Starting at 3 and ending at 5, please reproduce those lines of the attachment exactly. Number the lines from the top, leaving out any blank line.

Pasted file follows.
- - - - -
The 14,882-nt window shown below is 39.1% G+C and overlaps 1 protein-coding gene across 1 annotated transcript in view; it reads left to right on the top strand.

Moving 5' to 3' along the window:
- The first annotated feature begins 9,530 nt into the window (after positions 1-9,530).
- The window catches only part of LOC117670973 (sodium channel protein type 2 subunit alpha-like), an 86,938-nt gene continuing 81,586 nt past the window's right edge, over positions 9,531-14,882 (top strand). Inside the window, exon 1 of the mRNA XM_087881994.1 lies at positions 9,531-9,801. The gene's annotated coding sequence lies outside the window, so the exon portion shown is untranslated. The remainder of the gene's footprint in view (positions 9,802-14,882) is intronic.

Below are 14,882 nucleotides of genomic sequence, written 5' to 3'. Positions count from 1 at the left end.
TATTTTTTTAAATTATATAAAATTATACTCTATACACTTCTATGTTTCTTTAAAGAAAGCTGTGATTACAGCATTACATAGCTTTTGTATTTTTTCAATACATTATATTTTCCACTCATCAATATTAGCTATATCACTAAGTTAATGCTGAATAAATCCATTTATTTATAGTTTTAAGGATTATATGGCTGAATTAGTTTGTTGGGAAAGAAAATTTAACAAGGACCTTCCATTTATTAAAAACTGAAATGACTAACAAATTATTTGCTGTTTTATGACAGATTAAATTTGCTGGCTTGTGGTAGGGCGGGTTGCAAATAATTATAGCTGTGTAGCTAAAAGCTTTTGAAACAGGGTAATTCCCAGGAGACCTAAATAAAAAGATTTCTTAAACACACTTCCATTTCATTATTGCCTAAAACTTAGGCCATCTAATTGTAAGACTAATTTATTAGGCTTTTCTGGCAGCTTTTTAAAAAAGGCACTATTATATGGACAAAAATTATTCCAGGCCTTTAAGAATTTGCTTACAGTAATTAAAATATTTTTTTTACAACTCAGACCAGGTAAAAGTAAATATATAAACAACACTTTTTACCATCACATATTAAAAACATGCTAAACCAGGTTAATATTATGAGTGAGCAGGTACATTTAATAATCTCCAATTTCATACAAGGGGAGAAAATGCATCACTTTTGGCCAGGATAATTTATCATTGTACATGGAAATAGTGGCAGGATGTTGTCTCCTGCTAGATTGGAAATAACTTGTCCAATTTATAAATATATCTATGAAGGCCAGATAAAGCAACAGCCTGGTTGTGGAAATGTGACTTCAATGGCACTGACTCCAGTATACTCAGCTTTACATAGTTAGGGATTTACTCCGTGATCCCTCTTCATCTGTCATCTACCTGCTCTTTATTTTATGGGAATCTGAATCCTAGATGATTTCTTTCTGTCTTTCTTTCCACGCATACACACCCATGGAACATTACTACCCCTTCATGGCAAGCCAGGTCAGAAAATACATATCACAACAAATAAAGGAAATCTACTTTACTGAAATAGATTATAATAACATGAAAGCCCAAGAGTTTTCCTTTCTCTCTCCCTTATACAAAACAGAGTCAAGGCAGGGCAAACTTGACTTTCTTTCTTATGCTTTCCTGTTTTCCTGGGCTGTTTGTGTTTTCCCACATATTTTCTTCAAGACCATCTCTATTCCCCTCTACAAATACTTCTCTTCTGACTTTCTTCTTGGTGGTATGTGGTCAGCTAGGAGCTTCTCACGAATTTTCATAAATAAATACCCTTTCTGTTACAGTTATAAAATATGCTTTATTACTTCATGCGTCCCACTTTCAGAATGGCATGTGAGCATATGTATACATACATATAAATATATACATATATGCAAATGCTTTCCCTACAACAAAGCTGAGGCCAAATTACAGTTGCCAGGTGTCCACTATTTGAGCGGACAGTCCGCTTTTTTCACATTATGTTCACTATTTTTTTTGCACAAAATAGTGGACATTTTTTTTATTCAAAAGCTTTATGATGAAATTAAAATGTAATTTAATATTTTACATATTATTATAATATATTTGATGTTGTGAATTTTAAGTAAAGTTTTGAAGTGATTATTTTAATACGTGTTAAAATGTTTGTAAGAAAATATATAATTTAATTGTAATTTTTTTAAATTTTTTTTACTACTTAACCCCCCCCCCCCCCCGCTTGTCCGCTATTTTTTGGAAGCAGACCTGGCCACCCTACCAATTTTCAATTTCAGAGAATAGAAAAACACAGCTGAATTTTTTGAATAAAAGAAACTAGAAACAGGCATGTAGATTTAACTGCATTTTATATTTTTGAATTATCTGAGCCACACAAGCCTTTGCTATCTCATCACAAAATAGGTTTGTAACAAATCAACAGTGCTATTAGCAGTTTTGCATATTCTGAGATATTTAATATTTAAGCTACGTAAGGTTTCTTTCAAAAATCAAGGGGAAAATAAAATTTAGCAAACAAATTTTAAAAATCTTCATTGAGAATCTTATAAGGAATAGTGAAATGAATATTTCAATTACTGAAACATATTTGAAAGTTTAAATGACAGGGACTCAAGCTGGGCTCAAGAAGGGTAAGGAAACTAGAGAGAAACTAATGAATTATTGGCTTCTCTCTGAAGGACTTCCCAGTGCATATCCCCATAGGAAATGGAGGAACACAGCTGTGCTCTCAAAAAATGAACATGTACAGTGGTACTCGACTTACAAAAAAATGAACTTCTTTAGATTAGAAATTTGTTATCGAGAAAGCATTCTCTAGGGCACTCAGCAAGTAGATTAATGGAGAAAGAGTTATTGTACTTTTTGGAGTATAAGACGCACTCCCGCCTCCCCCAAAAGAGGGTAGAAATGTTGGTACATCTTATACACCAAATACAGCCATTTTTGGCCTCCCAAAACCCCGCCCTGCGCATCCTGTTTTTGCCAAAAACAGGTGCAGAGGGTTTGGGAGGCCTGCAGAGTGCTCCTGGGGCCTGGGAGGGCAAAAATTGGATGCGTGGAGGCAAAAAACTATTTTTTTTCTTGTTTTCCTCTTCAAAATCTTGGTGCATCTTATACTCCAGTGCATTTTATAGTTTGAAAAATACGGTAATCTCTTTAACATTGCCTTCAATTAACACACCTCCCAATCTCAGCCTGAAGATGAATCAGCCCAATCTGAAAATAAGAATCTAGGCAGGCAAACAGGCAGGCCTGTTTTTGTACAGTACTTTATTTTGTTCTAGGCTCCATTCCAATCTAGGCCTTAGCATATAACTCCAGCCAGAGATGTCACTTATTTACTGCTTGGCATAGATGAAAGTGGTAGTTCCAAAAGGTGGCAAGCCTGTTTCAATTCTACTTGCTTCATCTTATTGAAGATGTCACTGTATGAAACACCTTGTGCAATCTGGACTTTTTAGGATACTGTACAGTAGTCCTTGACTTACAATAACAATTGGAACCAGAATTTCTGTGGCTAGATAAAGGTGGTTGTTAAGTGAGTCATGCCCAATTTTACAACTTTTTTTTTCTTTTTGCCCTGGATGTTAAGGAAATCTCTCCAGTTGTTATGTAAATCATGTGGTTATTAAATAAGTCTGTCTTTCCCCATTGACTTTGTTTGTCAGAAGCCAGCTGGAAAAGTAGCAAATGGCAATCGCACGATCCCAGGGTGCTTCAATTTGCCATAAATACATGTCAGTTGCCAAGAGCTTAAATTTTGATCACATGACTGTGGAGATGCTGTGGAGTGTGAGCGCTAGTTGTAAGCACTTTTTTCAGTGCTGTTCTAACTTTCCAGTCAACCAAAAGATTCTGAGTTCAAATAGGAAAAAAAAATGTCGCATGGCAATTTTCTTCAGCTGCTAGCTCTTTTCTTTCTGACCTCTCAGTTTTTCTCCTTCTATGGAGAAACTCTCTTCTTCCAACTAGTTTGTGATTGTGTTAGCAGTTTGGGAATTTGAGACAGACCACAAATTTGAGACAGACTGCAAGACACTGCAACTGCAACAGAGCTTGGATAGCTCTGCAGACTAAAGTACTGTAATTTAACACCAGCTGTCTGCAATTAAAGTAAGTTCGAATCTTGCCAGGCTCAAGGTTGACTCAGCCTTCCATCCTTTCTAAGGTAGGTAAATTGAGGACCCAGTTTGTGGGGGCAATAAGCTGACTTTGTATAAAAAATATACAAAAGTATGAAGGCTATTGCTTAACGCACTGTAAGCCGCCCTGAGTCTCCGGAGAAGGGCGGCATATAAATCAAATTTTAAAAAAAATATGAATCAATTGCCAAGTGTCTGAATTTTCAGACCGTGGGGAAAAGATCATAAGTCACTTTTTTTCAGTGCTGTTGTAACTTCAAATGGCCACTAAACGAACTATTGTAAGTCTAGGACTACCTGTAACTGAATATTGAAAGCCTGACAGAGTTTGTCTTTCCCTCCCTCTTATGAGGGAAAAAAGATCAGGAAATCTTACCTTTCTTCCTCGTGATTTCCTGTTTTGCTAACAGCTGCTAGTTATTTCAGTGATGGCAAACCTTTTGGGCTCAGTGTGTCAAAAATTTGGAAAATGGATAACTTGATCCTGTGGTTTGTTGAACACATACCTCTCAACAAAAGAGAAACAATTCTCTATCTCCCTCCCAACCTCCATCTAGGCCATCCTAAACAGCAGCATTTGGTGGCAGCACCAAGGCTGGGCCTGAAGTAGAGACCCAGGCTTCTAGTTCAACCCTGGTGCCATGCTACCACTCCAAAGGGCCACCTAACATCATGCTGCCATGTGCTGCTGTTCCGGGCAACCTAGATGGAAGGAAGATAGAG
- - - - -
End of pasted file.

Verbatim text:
- The first annotated feature begins 9,530 nt into the window (after positions 1-9,530).
- The window catches only part of LOC117670973 (sodium channel protein type 2 subunit alpha-like), an 86,938-nt gene continuing 81,586 nt past the window's right edge, over positions 9,531-14,882 (top strand). Inside the window, exon 1 of the mRNA XM_087881994.1 lies at positions 9,531-9,801. The gene's annotated coding sequence lies outside the window, so the exon portion shown is untranslated. The remainder of the gene's footprint in view (positions 9,802-14,882) is intronic.

Below are 14,882 nucleotides of genomic sequence, written 5' to 3'. Positions count from 1 at the left end.